Managing Park Signs and Rules
Spot is an Aussie startup that uses A.I to help cities manage their park signs and rules. City managers use the web app to view individual signs, manage parking zones and view its schedules.
It’s a complex system, used by a number of different personas, that operates according to very specific business rules. The first designer who worked on the project couldn’t quite manage the complexity and the first iterations had a number of blind spots, issues with various task flows and interface patterns that weren’t going to scale well and suit the project’s needs.
Long story short, I was brought on to take over the project and fix the issues. Not much could be re-used, so that meant I had to almost start from scratch and finalize it in less than twelve weeks. It was a challenge.
The first thing I had to do was to go over the existing documentation, review the current PRD and run a number of stakeholder interviews (Including the project managers, engineers and the client) to understand basic things such as the audience we were designing for, the tasks we aimed at improving, what they assumed the system should do and more.
Fast forward a few action-packed interviews and many, many coffee mugs later, I had written up a good summary of the work that needed to be executed. Here’s a screenshot:
The clock was ticking. Next up was starting to visualize how we’d execute on some of the required stories using wireframes. We started off with the most basic flows — such as managing projects, organizations and authentication — and gradually progressed towards the more complicated tasks, such as creating signs, interpreting data or viewing zone schedules.
It’s always a hard balance — how to move as fast as possible while, at the same time, avoid glossing over important details. I think we did a good job here — the engineers were comfortable, the client was happy and testing went well.
I’ll add below some of the wireframes. Unfortunately I’m not allowed to link to the InVision prototype, but they should be enough to communicate the level of fidelity we were aiming at, as well as how the systems looked and felt at this stage.
Can you make it pop?
Was one of the things never said in this project. Thankfully. I kinda miss the old days when that used to come up more often.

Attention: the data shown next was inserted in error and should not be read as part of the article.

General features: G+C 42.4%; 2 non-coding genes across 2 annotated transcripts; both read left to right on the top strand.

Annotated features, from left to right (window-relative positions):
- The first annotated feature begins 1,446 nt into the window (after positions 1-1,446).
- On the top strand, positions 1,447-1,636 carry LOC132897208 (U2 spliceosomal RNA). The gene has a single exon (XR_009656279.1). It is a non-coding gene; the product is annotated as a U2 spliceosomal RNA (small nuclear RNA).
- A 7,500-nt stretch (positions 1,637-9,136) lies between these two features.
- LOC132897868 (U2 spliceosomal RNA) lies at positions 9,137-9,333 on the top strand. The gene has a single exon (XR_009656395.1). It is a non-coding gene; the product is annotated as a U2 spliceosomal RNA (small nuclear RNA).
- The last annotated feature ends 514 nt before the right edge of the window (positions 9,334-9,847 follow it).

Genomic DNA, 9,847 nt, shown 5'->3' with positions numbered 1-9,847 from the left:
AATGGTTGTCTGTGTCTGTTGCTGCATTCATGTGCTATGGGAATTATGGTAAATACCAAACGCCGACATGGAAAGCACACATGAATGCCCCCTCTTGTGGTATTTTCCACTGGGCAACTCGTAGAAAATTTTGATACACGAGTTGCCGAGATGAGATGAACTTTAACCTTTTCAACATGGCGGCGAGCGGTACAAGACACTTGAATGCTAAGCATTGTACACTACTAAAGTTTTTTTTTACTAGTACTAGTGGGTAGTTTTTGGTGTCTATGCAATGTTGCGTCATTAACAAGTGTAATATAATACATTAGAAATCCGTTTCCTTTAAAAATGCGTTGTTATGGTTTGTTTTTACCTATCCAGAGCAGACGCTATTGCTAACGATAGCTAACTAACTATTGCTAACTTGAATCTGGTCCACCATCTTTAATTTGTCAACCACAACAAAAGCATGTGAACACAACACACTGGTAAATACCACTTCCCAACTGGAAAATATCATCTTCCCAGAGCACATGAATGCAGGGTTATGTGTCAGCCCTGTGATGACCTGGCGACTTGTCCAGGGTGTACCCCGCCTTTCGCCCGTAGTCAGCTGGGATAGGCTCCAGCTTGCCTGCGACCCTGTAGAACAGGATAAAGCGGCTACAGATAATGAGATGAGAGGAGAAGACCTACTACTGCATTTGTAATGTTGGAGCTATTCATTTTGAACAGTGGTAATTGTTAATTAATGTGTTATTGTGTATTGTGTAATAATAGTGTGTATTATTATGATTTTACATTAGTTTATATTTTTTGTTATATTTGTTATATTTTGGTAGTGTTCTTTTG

(Just kidding, I don’t)
But I digress. Once we were confident the wireframes were solid enough, we moved on to the next phase — incorporating brand elements and working on the visual design. Spot had an existing brand and *some* guidelines for creating visuals.
And that brand, albeit new, was really solid. The previous team had done a great job.
There wasn’t, however, a library with interface components nor a design system in place. We also didn’t had the time — or budget — to go through a formal process and build one. Long story short, I had to sort of freestyle it.
Going off of the brand’s look and feel, I came up with a set of base elements that could be re-utilized throughout the app; buttons, text formatting styles, special elements (signs, for example) and a lot more. The end result was light, versatile and well-received by all parties — engineers, managers, clients and users.
It ended up becoming of my favorite UI designs, ever. Below are a few of the mockups. Again, I can’t link to the InVision prototype, but they should be enough to give you a sense of what it looks and feels.
We made it. We were confident the end result did an excellent job addressing the initial user needs and business requirements, the engineers were on-board with the scope designed, and we managed to get it done within the original deadline, even considering I took over after the project had already started.
In retrospect, I’d like to have conducted more testing. It wasn’t viable due to heavy time constraints, and I think what were able to do just enough to validate some of the core assumptions. The more, the better.
It wasn’t in the scope for the project, but at some point in the future I’d like to formalize the interface elements I created and build a proper design system for the web app — which will likely expand a lot in the future.
All in all, the team did a phenomenal job, and, even though the tight deadline had me drinking too many Red Bulls, it was a lot of fun.